Zenz shows the Han Chinese population rising from 8.5 to 9.8 million during the eight-year period, while Chinese government figures show a smaller increase in Han population from 8.8 million to 9 million.
Both the rapid surge in Uyghur population growth rates and the increased margin of the Uyghur majority over the Han population of Xinjiang in recent years are the result of the one-child policy imposed on Han Chinese couples by the Chinese government in 1979.
According to China specialist Martin King Whyte, the one-child policy was accompanied by a long-term pattern of abuses in its implementation, including "intrusive menstrual monitoring, coerced sterilizations and abortions, staggering monetary fines for 'over-quota' births, smashing of furniture and housing of those who resist and withholding registration for babies born outside the plan."
Uyghur families, however, were exempted from the one child policy. Urban Uyghur couples were allowed to have two children, and rural Uyghur couples three. In practice, moreover, rural Uyghurs often had large families, with as many as nine or ten children in some cases, as even Zenz acknowledged.
In 2015, the Chinese government announced a relaxation of the decades-long one-child limit on urban Han couples, allowing urban couples to have two children and rural families to have three. In Xinjiang, where birthrates routinely exceeded previously established limits, local officials urged the equal application of family planning policy between Han and Uyghur couples.
In July 2017, Xinjiang's regional government ended the exemption on the old child limits for Uyghurs. Uyghur couples were thus expected to follow the same limitations recently imposed on Han couples: two children in urban areas and three in rural regions.
As the Chinese government has freely acknowledged, a 5 percent decrease in the birth rate in Xinjiang between 2017 and 2018 was the result of the equal enforcement of family planning policy across ethnic lines.
While eliding this point, Zenz also overlooked the fact that China's overall birthrate has fallen precipitously in recent years across the demographic spectrum as the population ages and contraceptives become more widely available through programs like the government's annual free distribution of one billion condoms. For example, in the city of Guangzhou, which is far from Xinjiang, the rate of newborn babies has plunged to its lowest point in a decade.
Cherry-picking and distorting source material, framing free healthcare as genocide
Also in 2017, China's National Health and Family Planning Commission announced a $5.2 billion healthcare investment in Xinjiang, stating its intention to strengthen a brittle health infrastructure in impoverished, rural areas of the region.
According to Chinese government statistics, maternal and infant mortality rates in Xinjiang were nearly halved by 2018, while average life expectancy rose as a result of increased public health investments. A 2019 study by Lancet described China's improvement of maternal health and infant mortality reduction as a "remarkable success story." Another study that year by the Chinese Academy of Medical Sciences arrived at a similar conclusion. How these positive health indicators could serve as proof of genocide was left unexplained by Zenz, who simply omitted the numbers from his report.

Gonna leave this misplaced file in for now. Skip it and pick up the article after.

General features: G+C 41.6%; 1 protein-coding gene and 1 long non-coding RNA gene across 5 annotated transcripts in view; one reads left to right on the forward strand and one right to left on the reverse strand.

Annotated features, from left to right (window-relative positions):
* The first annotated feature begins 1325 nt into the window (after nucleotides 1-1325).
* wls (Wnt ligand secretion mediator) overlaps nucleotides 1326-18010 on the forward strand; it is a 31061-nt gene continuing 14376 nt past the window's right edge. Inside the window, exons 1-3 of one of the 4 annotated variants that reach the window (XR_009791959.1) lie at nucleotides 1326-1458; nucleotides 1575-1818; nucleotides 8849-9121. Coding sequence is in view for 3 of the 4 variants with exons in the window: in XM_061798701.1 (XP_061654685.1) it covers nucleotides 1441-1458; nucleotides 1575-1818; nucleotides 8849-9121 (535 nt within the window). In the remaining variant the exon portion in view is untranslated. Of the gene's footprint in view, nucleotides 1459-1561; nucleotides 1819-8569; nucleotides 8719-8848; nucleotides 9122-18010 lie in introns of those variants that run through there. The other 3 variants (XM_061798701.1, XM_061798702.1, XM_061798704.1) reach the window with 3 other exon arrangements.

Throughout his paper, Zenz framed the expansion of public healthcare services in Xinjiang as evidence of a genocide in the making. For example, Zenz pointed to a photograph of Uyghur residents of rural regions of Xinjiang receiving medical consultation at a free health clinic as part of an "effort to enforce the thorough implementation of increasing intrusive birth control efforts."
However, the photograph depicted an elderly couple who were far too old to have children, and was dated May 2017 – months before the Chinese government announced an end to the child limit exemption for Uyghurs.
Left: Adrian Zenz's creative interpretation of a photo showing an elderly couple receiving a free health check-up. Right: The original source of the photo.
According to the original source of the photograph, an article in China News, it depicted a regiment from the Xinjiang Production and Construction Corps deploying to a rural province as part of the government's poverty eradication program. There, the doctors "measured blood pressure, electrocardiogram, blood sugar, height and weight for poor villagers who came to see the doctor for free… More than 200 poor people were diagnosed and treated, and more than 100 common drugs were distributed on the spot."
At another point in his paper, Zenz cited an August 2019 document from Xinjiang's Wenquan County government office as evidence of "greater pressure to implement intrusive birth control methods." He referred to a single mention of 468 "birth control surgeries," which could alternately be translated as "family planning operations," but provided no evidence that the operations were coercive. Revealingly, Zenz omitted the next line, which expressed satisfaction with a birth rate of 8.11 percent.
Zenz proceeded to ignore the rest of the document, which touted the increased provision of free mental health services, polio vaccinations and AIDS prevention treatment as well as poverty alleviation measures and the construction of new hospitals and medical clinics for the population of Xinjiang.